In this third year of CFO’s Tech Companies to Watch, we found a notable shift in the applications being offered by vendors. In every functional area of the companies that made our annual list — process management, recruiting, travel expenses, receivables management, and compliance among them — the goal is unearthing the real story behind the data to make more intelligent decisions.
The entirety of the list appears in the April/May 2019 edition of CFO magazine. We are revealing the first 10 companies on CFO.com, one per day. Our first six tech companies to watch were FortressIQ, Behavox, Completed.com, Yaypay, Yapta, and AuditBoard. Today, we cover Sisense’s data analytics software.
Business intelligence (BI) tools usually involved a trade-off: speed for data complexity. For example, an executive may want to analyze how strongly salespeople’s performance correlates with their commissions — and then ask that question by product line or by geography. That means taking information about sales, inventory, profits, and more, and mashing it all together before even pushing the button to get the results. Many BI solutions require the user to go to the IT department to request that the data sets be combined, stretching out the process for weeks.
Sisense, though, has developed technology that allows business users to do all of that themselves, on the fly. “We give users access to dynamic dashboards so they can slice and dice information about the business on their own,” says Sisense CEO Amir Orad.
The Sisense platform is able to do this because it uses ultra-fast cache memory on the central processing unit (in-chip architecture), as well as slower-to-access in-memory storage in RAM as a staging ground for its computations.
“Sisense has figured out a way to move data between RAM and the CPU faster than an operating system would do it on its own,” says Forrester principal analyst Boris Evelson. “The capability makes all types of calculations faster than most other BI platforms.” Sisense chief strategy officer Guy Levy-Yurista says the platform operates about 50 times faster than it would operate if it just used RAM.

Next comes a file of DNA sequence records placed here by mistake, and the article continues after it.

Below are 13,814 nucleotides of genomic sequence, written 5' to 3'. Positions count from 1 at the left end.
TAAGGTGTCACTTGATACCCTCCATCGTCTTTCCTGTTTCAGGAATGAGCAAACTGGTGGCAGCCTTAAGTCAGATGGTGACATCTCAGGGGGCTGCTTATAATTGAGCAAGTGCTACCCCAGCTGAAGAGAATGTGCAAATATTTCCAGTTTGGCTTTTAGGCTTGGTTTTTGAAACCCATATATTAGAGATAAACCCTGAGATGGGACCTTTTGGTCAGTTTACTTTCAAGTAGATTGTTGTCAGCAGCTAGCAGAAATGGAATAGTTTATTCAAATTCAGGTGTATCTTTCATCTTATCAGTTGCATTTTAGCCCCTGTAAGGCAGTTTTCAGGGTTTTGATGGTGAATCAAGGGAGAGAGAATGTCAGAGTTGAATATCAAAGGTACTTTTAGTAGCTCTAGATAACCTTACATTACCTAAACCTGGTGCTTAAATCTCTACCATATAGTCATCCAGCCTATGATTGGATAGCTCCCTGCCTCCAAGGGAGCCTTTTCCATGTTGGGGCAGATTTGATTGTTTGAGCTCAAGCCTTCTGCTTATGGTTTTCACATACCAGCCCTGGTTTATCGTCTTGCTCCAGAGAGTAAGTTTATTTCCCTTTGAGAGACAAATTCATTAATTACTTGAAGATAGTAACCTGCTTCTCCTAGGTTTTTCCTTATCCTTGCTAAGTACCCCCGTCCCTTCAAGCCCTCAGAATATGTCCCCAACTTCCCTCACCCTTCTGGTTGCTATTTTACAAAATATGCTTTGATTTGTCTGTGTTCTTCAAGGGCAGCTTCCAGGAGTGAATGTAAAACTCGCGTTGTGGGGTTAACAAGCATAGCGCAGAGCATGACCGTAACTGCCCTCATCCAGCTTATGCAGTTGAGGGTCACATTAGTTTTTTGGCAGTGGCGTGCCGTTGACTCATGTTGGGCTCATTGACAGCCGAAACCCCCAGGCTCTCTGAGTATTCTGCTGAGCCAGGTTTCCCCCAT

Forrester named Sisense a “strong performer” in a 2017 market analysis, behind the “leader” category but in the company of larger BI players SAS and SAP. Likewise, Gartner dubbed Sisense a “visionary” in its February 2019 magic quadrant analysis of the analytics and business intelligence market.
Sisense has $200 million worth of funding and thousands of customers, including GE, Nasdaq, and Philips. About half of Sisense’s customers embed its solution to offer their own clients better analytics. Anaqua, for example, a leading provider of intellectual property management software, chose Sisense to enable its clients to get answers about how to treat their patents as assets.
In those use cases, “we allow the CFO to make financial decisions about whether they should renew, protect, buy, sell, or lease their patents,” says Orad. “With Sisense you can ask a question and get an answer on the spot without going and rebuilding your data repositories and databases.”
Sisense’s latest move is the commercial launch of a product called Sisense Hunch. It reduces terabytes of data to a few megabytes, delivering answers that are slightly less accurate but come faster. For instance, instead of knowing a sales figure is $10,500,327, the user might be satisfied to know that the answer is about $10,500,000. Because the data set is so much smaller and easier to work with (and uses a tiny fraction of the storage footprint), the user is able to get an answer in 1/1,000 of a second instead of 10 minutes.
Forrester’s Evelson is bullish on Hunch, and on Sisense in general, but he has a word of caution. “Sisense has great market traction and momentum, but so do the other 20-plus leading BI vendors that I track,” he says. “BI is a paradoxical animal. The supply side of the market is very mature, the demand side is not.” If nothing else, that means Sisense and its competitors have a lot of room for growth.